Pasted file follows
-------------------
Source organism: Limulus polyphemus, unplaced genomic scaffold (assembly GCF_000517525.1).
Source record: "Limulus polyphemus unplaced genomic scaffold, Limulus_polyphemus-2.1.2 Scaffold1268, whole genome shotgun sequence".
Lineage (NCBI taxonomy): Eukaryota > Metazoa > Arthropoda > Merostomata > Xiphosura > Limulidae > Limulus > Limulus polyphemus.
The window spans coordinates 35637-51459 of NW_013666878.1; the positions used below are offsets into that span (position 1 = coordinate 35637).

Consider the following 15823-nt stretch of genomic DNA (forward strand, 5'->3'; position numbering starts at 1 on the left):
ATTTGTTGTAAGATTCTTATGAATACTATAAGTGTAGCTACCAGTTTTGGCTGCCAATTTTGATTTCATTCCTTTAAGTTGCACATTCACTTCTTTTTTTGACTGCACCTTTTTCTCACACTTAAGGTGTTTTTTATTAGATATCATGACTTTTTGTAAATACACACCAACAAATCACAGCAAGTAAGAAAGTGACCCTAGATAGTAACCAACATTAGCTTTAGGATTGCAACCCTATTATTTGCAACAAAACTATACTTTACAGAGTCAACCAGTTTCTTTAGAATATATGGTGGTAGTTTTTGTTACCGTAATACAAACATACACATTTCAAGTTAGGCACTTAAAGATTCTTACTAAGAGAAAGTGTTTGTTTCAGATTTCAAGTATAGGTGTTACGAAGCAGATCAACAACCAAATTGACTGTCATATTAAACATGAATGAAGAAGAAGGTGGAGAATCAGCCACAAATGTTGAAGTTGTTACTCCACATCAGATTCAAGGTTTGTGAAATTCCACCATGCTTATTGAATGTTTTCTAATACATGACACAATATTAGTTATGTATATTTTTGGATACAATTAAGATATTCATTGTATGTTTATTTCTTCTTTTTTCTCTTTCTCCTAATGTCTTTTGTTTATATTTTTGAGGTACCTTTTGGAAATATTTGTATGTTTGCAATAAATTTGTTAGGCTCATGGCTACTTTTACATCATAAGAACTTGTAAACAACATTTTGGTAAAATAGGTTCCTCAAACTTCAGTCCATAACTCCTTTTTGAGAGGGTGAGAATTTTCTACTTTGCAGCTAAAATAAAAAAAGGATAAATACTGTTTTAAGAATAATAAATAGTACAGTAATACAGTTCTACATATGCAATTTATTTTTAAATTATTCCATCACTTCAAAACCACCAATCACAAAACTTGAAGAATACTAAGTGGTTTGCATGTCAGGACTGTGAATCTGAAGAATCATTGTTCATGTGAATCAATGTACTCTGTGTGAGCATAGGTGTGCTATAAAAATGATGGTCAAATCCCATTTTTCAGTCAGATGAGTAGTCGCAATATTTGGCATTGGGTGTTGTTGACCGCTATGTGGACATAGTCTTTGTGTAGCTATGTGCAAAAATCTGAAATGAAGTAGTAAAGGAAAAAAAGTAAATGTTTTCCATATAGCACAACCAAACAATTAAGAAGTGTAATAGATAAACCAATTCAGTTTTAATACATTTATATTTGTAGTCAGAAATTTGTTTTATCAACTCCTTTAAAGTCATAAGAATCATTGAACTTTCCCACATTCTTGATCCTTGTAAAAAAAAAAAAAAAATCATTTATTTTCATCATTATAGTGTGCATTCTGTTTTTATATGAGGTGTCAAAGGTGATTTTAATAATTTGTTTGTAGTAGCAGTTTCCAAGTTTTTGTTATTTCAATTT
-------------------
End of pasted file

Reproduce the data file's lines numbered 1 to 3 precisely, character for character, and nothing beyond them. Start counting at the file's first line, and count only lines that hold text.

Source organism: Limulus polyphemus, unplaced genomic scaffold (assembly GCF_000517525.1).
Source record: "Limulus polyphemus unplaced genomic scaffold, Limulus_polyphemus-2.1.2 Scaffold1268, whole genome shotgun sequence".
Lineage (NCBI taxonomy): Eukaryota > Metazoa > Arthropoda > Merostomata > Xiphosura > Limulidae > Limulus > Limulus polyphemus.